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Old 09-03-2008, 04:46 PM   #1
Registered: Jun 2008
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mount samba share at boot with fstab


I am trying to use fstab to mount my samba share at bootup from one linux box to another. Both linux distro's are centos 5. This is what I entered in my fstab file,

// /home/keith/backup ext3 /home/keith/.smbcredentials,UID=500,dmask=700,fmask=700

This is the error I receive when I type mount -a to check

[root@laptop keith]# mount -a
mount: special device // does not exist

The backup share is there, I can mount it manually with

mount -o smbfs -o username="username" // /mnt/smbshare

I have 2 different mount points I created, on is backup and the other is smbshare. Any help or suggestions would be appreciated. I don't know if the credential file is the issue. The .smbcredential is located in my user home directory and I chown the file to root:root.

Thanks again,

Old 09-03-2008, 06:54 PM   #2
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// /home/keith/backup ext3 /home/keith/.smbcredentials,UID=500,dmask=700,fmask=700
The mount command will call mount.cifs to perform the mounting. There are more cifs specific mount options given in the "man mount.cifs" man page.
// /home/keith/backup cifs credentials=/home/keith/.smbcredentials,_netdev,UID=500,dir_mode=700,file_mode=700
Use cifs instead of smbfs. You are using "ext3" which is wrong. Use "credentials=/home/keith/.smbcredentials" instead so your credentials information isn't listed in /etc/fstab. Also use the "_netdev" option so that if the server at isn't available when you boot, mounting the share is backgrounded so that the boot process can continue. You could also use the "noauto" option and put a mount command in your ~/.profile file. Then the share will be mounted when you log in.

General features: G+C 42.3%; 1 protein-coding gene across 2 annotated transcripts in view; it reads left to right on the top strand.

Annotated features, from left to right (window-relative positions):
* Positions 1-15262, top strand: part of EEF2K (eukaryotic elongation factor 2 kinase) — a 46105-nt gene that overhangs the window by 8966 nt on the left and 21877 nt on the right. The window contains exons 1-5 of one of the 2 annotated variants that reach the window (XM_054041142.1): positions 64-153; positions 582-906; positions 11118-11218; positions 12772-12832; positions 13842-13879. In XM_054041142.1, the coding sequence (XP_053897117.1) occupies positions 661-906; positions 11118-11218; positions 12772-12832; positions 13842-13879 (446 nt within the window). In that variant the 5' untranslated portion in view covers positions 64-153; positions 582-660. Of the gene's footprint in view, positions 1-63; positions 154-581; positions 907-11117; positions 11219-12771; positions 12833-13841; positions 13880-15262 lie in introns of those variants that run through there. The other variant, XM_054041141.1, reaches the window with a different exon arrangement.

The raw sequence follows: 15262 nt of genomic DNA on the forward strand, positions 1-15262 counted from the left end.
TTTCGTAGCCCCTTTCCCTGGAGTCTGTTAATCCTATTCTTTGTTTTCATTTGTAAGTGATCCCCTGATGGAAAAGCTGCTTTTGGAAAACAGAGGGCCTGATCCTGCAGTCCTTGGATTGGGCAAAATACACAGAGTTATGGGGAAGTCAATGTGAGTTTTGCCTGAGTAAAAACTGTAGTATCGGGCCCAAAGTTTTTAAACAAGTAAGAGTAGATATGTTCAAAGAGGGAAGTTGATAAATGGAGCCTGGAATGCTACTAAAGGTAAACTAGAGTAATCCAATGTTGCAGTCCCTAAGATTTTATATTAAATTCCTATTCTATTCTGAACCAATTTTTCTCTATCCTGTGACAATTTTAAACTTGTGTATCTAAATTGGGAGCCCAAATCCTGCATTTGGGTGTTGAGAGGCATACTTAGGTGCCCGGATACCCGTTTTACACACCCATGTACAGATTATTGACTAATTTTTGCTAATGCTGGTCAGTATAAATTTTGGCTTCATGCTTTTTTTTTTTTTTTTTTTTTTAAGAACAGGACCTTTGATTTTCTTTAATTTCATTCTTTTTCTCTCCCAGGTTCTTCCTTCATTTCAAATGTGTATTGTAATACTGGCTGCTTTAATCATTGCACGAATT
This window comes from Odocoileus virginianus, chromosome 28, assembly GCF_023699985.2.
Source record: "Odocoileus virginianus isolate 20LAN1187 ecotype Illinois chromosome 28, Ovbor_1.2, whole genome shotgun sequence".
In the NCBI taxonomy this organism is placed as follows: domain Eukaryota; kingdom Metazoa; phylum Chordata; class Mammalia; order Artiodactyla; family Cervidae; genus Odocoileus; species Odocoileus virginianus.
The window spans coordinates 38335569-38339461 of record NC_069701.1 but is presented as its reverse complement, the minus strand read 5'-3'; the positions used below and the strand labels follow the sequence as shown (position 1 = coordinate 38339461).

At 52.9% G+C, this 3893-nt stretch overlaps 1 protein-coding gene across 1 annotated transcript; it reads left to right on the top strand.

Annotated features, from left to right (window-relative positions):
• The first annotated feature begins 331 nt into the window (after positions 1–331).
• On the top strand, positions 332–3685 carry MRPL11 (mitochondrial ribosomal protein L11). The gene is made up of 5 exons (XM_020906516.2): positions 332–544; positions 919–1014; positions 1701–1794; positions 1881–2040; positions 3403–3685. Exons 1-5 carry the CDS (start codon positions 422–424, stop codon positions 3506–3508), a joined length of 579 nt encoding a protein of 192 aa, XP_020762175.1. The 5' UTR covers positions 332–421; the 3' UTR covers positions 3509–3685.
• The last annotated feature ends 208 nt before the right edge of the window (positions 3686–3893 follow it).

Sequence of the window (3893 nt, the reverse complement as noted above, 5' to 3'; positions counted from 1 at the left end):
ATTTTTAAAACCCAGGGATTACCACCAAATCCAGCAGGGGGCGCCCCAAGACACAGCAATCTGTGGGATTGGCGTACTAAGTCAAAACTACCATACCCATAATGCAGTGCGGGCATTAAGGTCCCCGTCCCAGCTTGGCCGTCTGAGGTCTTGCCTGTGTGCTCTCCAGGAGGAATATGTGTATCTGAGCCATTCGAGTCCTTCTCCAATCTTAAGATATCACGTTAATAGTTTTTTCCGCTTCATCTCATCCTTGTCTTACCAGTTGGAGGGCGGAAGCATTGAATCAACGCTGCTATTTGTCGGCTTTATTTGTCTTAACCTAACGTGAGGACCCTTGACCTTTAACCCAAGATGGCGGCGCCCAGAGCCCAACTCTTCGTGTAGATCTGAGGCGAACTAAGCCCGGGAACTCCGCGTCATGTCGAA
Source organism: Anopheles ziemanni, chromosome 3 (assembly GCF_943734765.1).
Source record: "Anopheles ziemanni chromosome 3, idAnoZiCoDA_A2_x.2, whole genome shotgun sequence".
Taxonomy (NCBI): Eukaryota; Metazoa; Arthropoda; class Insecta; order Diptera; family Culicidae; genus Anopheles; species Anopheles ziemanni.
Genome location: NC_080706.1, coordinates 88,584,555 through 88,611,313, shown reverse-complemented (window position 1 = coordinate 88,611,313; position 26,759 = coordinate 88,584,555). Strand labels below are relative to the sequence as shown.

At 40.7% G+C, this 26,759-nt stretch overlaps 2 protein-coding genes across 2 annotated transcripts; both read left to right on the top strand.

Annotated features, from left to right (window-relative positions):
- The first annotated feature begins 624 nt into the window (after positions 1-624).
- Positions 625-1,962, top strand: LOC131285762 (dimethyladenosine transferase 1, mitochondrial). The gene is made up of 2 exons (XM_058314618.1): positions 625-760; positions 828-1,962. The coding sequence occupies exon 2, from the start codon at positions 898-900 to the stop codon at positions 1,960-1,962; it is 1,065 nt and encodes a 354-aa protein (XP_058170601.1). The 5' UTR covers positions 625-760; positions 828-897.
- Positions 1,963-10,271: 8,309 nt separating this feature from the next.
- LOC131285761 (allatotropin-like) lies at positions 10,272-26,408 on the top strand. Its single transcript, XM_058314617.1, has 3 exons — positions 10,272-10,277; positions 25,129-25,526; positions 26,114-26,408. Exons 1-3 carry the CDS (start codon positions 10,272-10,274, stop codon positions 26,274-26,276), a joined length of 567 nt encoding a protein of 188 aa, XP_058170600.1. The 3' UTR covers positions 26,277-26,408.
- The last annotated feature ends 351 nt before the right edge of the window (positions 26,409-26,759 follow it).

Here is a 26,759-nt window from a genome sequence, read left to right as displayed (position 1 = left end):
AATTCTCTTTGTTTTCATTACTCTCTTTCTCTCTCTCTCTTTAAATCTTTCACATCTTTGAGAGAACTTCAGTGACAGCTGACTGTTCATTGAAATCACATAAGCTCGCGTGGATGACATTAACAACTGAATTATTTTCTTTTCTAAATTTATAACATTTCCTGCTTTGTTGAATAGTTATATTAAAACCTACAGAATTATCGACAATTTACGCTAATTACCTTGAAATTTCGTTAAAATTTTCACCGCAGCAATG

Firstly, smbfs is obsolete and no longer supported. Newer kernels don't support it.
Cifs has better Linux <-> Linux support. Even attributes and file acls work (setfacl, getfacl, etc). the "file_mode" and "dir_mode" options are the defaults if the server doesn't support the cifs protocol and the smb protocol is used as a fall back. Otherwise, your own umask value is used, just as it would be had you been using nfs or a local directory.

Also check which ports are open on the server. If you see these you are OK.
111/tcp  open  rpcbind
139/tcp  open  netbios-ssn
445/tcp  open  microsoft-ds
Check if the smbd daemon is running of the server.

Last edited by jschiwal; 09-03-2008 at 07:05 PM.
Old 09-04-2008, 02:27 PM   #3
Registered: Jun 2008
Posts: 52

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Thank you for sharing all this information with me. I was not aware of cifs being more supported then smbfs. The code you posted worked like a charm, the ports in question are open. I am going to read more about what you listed.

Thanks again



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